[Aug 1 – Update] All four projects received support from the UDP. Further analysis to follow.

Open House for 320 Granville Thursday, July 12th – density FSR 25.5

(Update 10-Sept-2012 — Minutes are not yet posted online, but Novae Res Urbis reports that the Urban Design Panel did NOT support this tower at its Aug 29 meeting. Details pending.) If approved, the proposed 32-storey tower at 320 Granville Street with a Floor Space Ratio of 25.5 would have one of the highest densities in the entire downtown peninsula.
Further details will be presented at an Open House on Thursday, July 12th, between 5-8pm at 375 Water St. Information on the proposal is available on the City’s website, and online comments can be made at this link. Via Architecture is making the application for an undisclosed client. (Update July 20, 2012: Application documents appear to provide no name of the property owner, and even the City’s Rezoning Center staff at the open house didn’t know who owned the property. But we learned from the architect at the open house that the owner is Carrera Management Corporation, http://www.carreramc.com/. Though the company website provides no ownership information, further research suggests that the president may be Nevin Sangha, who also appears to be a director of Galaxy Capital Corp (GXY/P:Venture) and president of Brachman Developments. It turns out that Mr. Sangha and Carrera were involved in a recent renoviction of a building that housed persons with cerebral palsy, and a person by the same name was involved in dealings covered in media in the past — Developer took advantage of me when I was sick, Canada.com, 8-Feb-2008.) There is speculation that Greg Kerfoot, one of the principal owners of the Vancouver Whitecaps professional soccer team, is the actual owner of this property. One wonders why another firm is fronting for this application and even rezoning staff at the public open house claimed not to know who owned the property.

The current zoning for the Downtown District states: “the total density for all permitted uses must not exceed a floor space ratio of 9.00” for the part of the downtown that includes 320 Granville. Is an increase in density from 9FSR to 25.5FSR too much of an upzone? Can the existing infrastructure and utilities properly service this site? Would such a large upzone be fair to other property owners? Can a 25.5FSR rezoning set a precedent for other properties in the Downtown District? Is there enough of an amenity to justify the requested density? Should such a high density development be considered under any circumstance?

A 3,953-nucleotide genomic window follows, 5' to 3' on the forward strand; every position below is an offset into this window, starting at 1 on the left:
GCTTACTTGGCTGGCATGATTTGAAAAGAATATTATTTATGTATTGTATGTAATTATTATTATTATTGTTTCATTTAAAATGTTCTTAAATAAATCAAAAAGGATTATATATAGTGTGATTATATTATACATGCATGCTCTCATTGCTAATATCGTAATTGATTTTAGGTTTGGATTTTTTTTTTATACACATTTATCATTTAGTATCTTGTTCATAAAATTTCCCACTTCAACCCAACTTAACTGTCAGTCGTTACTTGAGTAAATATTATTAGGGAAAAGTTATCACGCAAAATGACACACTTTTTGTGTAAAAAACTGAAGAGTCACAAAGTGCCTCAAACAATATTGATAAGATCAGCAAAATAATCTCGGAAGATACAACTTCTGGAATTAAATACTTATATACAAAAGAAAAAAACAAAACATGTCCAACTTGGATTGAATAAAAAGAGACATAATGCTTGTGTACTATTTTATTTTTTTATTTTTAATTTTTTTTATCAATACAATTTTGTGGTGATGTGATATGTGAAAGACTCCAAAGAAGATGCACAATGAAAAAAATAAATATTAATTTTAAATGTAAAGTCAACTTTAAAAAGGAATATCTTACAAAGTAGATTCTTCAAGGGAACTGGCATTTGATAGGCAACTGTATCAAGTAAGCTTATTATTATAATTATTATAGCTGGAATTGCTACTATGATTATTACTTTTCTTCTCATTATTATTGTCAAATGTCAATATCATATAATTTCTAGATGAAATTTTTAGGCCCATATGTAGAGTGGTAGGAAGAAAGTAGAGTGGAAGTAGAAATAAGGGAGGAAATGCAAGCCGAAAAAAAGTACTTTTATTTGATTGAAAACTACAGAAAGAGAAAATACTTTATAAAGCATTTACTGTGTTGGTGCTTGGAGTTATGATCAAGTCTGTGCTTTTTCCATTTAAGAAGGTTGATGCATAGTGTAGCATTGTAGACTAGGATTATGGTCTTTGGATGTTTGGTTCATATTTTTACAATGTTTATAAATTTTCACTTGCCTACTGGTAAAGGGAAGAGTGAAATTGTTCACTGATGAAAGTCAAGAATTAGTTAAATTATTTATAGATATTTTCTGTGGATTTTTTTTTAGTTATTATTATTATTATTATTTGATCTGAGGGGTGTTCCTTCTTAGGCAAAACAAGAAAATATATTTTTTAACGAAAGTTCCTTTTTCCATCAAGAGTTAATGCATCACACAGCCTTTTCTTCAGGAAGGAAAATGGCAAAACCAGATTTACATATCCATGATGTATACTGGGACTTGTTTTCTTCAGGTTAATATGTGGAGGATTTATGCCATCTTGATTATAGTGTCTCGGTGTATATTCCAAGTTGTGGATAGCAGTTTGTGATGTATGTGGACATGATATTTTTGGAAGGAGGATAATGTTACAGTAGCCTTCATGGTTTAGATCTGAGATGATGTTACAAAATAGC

The site at 320 Granville is across the street from Waterfront Station and currently contains a parking garage. A 384′ (117m) tall tower on this site would shade Waterfront Station and the square south of the Vancouver Sun and Province Building.

633 Main Street Open House on June 14th

An Open House for a 16-storey tower proposal at 633 Main Street will be held on June 14th, 5-8pm at the Chinese Cultural Centre on 50 East Pender Street. A floor space ratio (FSR) of 9.29 is proposed, a density that might be more typically found in the downtown district. The Historic Area Height Review (HAHR) approved last year puts no upper limit on permitted density in Chinatown. The rezoning notice reveals that a total of 151 residential units are proposed with 158 parking spaces. Commercial uses would be found on the ground level.

This 150′ tower proposal is on the same block as the ongoing rezoning application for another 150′ tower at 611 Main Street. A number of developments in the DTES have been recently approved, including a 10-storey tower at 189 Keefer and the highly controversial Sequel 138 project on the 100 block on East Hastings. The maximum height permitted under the HAHR is 150 feet (45.7m). However, it should be noted that a 150ft tall tower at 633 Main would intrude upon protected viewcone 22 (at Main and 6th), and hence is higher than what is permitted under policy. The proposal at 611 Main also similarly intrudes into protected public viewcone 22. Further information on the application and the upcoming Open House can be found on the city’s website here. Continue reading